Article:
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Development of Tribolium castaneum (Herbst) (Coleoptera: Tenebrionidae) on rice milling components and by-products: Effects of diet and temperature
- Arthur, Frank H., Hale, Brook A., Starkus, Laura A., Gerken, Alison R., Campbell, James F., McKay, Tanja
- Journal of stored products research 2019 v.80 pp. 85-92
- Tribolium castaneum, adults, body weight, bran, brown rice, byproducts, cleaning, diet, dust, eggs, elytra, milling, models, neonates, pest management, pupae, rice flour, rice hulls, rough rice, sanitation, seeds, temperature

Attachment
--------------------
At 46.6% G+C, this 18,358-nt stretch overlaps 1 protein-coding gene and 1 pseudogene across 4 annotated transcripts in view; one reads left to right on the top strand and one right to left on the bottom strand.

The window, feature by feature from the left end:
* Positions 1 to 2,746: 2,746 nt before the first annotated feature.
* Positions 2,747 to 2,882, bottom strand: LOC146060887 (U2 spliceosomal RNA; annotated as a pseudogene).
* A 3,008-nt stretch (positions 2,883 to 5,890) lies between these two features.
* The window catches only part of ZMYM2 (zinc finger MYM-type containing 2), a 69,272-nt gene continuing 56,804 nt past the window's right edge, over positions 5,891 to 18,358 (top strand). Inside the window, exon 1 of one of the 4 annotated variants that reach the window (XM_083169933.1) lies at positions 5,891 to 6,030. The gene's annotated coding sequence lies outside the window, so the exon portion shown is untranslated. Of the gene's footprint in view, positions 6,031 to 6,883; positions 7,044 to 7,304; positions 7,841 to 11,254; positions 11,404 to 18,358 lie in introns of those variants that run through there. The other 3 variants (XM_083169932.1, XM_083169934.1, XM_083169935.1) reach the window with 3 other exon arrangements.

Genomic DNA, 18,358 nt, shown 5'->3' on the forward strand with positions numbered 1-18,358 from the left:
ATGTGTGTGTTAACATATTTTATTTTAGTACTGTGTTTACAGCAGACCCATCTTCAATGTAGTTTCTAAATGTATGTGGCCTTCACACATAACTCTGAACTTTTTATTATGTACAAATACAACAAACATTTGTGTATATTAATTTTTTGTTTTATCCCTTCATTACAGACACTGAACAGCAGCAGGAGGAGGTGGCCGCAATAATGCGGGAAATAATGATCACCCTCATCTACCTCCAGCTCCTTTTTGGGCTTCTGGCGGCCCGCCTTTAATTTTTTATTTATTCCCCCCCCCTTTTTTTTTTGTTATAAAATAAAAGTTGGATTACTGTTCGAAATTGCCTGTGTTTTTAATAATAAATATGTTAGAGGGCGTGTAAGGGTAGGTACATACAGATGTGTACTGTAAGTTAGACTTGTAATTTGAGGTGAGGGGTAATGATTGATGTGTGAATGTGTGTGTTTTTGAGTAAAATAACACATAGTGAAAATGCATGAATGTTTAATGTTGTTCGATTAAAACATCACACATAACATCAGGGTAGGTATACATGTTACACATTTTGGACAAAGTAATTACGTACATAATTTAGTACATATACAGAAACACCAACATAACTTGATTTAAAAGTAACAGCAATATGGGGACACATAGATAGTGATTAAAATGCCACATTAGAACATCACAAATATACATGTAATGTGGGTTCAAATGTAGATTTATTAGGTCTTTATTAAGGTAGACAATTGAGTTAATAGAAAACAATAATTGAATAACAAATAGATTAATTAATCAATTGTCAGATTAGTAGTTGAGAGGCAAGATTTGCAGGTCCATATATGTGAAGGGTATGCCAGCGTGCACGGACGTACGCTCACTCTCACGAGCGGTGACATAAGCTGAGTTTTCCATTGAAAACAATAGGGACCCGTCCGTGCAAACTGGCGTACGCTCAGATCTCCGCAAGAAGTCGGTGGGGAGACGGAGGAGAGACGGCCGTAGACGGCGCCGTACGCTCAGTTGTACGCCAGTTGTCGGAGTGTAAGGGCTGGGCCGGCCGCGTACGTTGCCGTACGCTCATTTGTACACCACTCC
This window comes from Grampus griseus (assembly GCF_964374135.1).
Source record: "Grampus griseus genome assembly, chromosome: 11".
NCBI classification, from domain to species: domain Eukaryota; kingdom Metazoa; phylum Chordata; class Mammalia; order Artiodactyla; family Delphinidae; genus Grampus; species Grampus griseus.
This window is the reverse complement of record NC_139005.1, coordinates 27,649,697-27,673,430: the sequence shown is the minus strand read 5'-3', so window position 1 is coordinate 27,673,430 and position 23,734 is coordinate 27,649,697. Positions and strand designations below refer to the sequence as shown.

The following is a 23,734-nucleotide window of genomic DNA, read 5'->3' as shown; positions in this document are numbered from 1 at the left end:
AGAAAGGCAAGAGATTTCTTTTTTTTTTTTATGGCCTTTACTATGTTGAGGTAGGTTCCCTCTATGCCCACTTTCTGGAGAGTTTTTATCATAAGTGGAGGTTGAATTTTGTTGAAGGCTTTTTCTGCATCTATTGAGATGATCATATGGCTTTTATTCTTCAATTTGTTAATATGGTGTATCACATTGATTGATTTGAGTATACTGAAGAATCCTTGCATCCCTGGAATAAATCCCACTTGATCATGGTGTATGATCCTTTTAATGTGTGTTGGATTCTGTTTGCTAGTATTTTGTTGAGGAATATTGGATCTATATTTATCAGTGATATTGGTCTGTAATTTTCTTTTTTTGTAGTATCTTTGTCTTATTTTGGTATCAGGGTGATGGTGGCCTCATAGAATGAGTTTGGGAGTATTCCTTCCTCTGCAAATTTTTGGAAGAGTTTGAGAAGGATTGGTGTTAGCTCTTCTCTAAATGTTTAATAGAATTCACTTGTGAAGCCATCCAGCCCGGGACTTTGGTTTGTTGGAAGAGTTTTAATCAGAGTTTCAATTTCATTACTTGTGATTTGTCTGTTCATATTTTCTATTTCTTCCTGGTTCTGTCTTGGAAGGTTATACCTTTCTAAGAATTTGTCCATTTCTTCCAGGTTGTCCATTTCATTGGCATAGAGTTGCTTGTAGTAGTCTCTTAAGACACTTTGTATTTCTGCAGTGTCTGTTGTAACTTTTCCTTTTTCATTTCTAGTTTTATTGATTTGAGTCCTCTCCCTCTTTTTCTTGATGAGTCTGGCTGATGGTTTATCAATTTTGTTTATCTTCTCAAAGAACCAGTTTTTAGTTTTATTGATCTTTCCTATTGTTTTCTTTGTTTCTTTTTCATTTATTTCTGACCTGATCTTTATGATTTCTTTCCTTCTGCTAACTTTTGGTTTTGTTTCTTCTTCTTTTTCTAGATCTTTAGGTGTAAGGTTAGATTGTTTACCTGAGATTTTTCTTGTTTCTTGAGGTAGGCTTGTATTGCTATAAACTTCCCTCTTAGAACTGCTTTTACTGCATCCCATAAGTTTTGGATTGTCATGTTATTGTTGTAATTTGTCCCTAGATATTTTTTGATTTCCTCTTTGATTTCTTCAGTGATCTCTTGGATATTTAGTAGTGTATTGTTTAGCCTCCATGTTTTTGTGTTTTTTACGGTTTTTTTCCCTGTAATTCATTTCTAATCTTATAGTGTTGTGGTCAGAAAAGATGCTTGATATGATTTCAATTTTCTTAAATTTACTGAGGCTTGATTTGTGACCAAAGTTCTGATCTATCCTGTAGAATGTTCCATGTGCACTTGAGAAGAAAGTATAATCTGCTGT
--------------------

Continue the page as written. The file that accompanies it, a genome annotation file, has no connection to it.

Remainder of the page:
- Development of Tribolium castaneum (Herbst), the red flour beetle, was assessed on different rice components and their various by-products (i.e., diets) commonly found in rice mills, in two separate experiments. In the first experiment, eggs did not develop through to the adult stage on rough rice hulls, paddy rice dust, and milled rice dust, while eggs developed to the adult stage to some extent on rice flour, milled whole kernels, brown rice, milled broken kernels, and bran. For the diets where development occurred, the lowest percentage was on brown rice, and adults that emerged on brown rice had smaller elytra compared to adults emerging on the other diets. In the second experiment, 1–2-day old neonates were exposed on the diets listed above and held at 22, 27, 32, and 37 °C. At all temperatures, development to the pupal and adult stages was slowest on rice flour. At 22 °C, development to those stages took about twice as long compared to development at 27 °C. As temperature increased developmental times were reduced. Even though neonates developed slowest on rice flour adult emergence rates were not affected. Predictive models were used to estimate potential population development on the diets. At 22 and 27 °C, adult size as measured by elytra length was greatest when they developed on bran, while body weight was generally lowest for adults that developed on brown rice. Results show that T. castaneum can utilize rice components and by-products produced during the rice milling process, although not all components or by-products were optimal for development, and emphasis should be placed on cleaning and sanitation to remove food sources to limit infestations. Mill managers can use these results to show the importance of sanitation, and potentially improve overall pest management programs inside the mill.